Who is Ralph Waldo Emerson?

  • (noun): United States writer and leading exponent of transcendentalism (1803-1882).
    Synonyms: Emerson

Ralph Waldo Emerson

Ralph Waldo Emerson (May 25, 1803 – April 27, 1882) was an American essayist, lecturer, and poet, who led the Transcendentalist movement of the mid-19th century. He was seen as a champion of individualism and a prescient critic of the countervailing pressures of society, and he disseminated his thoughts through dozens of published essays and more than 1,500 public lectures across the United States.

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Some articles on Ralph Waldo Emerson:

Forbes Family - Genealogy - Ancestors in The United States
1831) Buried in Buenos Aires, Argentina Ralph Bennett Forbes, (August 1, 1773 – 1824) m. 1st to Florence Emerson, (1882–1906), m. 3rd to Dita Weber Helen Forbes, (1905–1911), (daughter of Gerrit Forbes and Florence Emerson) Edith Forbes, (1906-...), (daughter of Gerrit Forbes and Florence ...
List Of Historic Houses In Massachusetts - Eastern Massachusetts - Middlesex County
... prior to 1691 Concord The Old Manse (Concord) – built by Ralph Waldo Emerson's grandfather Emerson and Nathaniel Hawthorn wrote some of their work in ...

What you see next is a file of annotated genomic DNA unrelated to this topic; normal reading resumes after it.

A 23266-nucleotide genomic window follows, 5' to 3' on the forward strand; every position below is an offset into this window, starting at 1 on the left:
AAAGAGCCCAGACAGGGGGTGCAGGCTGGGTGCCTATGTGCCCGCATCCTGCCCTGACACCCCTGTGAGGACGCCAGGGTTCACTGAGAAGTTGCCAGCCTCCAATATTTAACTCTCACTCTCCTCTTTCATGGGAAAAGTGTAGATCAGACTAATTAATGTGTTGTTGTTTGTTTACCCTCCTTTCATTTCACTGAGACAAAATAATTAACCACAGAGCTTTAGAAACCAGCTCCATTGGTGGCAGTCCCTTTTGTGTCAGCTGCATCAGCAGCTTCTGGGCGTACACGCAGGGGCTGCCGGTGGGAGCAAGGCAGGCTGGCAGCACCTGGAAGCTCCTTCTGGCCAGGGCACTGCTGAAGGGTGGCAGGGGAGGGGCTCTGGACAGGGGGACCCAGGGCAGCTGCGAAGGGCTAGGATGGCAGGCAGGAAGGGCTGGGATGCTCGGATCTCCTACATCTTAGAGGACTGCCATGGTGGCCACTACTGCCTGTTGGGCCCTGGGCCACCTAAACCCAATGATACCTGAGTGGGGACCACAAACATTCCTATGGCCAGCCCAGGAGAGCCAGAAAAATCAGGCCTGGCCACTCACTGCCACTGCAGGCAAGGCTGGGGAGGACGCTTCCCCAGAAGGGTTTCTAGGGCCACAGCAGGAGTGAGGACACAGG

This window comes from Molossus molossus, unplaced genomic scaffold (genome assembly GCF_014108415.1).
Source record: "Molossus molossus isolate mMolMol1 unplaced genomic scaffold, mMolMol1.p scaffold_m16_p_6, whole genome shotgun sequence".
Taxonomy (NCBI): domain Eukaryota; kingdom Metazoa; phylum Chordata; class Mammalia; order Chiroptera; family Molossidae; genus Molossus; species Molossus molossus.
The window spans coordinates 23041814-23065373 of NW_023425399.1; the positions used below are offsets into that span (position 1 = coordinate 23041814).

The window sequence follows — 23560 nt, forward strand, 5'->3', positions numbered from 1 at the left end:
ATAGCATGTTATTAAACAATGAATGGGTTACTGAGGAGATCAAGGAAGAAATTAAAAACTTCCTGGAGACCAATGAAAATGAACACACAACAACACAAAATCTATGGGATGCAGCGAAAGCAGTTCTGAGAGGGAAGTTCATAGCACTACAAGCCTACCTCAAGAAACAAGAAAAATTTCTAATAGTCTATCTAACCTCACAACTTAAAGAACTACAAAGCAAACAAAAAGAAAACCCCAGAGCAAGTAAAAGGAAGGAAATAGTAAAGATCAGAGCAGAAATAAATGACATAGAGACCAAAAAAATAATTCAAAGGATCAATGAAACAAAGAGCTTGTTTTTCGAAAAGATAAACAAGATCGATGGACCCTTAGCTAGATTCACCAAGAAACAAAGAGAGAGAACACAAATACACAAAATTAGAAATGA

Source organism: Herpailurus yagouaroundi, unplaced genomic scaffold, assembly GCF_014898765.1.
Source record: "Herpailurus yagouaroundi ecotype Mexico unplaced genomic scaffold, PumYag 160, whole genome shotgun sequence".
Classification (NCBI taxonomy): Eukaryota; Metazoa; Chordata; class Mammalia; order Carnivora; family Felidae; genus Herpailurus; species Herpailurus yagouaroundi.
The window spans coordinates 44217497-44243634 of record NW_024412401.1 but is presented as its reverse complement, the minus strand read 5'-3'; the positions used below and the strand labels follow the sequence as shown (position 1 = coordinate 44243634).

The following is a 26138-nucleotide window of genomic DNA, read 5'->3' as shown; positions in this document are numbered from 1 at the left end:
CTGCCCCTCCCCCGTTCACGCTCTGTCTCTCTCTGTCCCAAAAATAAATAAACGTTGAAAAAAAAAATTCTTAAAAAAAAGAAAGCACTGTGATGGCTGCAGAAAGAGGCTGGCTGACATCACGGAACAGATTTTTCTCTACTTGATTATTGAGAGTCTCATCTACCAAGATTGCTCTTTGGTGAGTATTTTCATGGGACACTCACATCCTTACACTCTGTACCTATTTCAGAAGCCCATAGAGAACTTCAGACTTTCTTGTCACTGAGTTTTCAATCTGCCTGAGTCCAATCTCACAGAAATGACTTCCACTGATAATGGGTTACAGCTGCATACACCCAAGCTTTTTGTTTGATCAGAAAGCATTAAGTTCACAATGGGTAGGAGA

List Of Organisms Named After Famous People
... Elijah Elysia manriquei – César Manrique Emersonella – Ralph Waldo Emerson Emersonia – Ralph Waldo Emerson Emersonopsis – Ralph Waldo Emerson Equus ...
Ralph Waldo Emerson - Selected Works
... See also category Works by Ralph Waldo Emerson Collections Essays First Series (1841) Essays Second Series (1844) Poems (1847) Nature Addresses and Lectures (1849 ...
Experience (Emerson)
... "Experience" is an essay by Ralph Waldo Emerson ... In one passage, Emerson speaks out against the effort to over-intellectualize life - and particularly against experiments to create utopias, or ideal communities ... A wise and happy life, Emerson believes, requires a different attitude ...

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    The light struggled in through windows of oiled paper, but they read the word of God by it.
    Ralph Waldo Emerson (1803–1882)

    Each truth that a writer acquires is a lantern, which he turns full on what facts and thoughts lay already in his mind, and behold, all the mats and rubbish which had littered his garret become precious. Every trivial fact in his private biography becomes an illustration of this new principle, revisits the day, and delights all men by its piquancy and new charm.
    Ralph Waldo Emerson (1803–1882)

    Put God in your debt. Every stroke shall be repaid. The longer the payment is withholden, the better for you; for compound interest on compound interest is the rate and usage of this exchequer.
    —Ralph Waldo Emerson (1803–1882)

    For He that worketh high and wise,
    Nor pauses in his plan,
    Will take the sun out of the skies
    Ere freedom out of man.
    —Ralph Waldo Emerson (1803–1882)

    A new degree of intellectual power seems cheap at any price.
    —Ralph Waldo Emerson (1803–1882)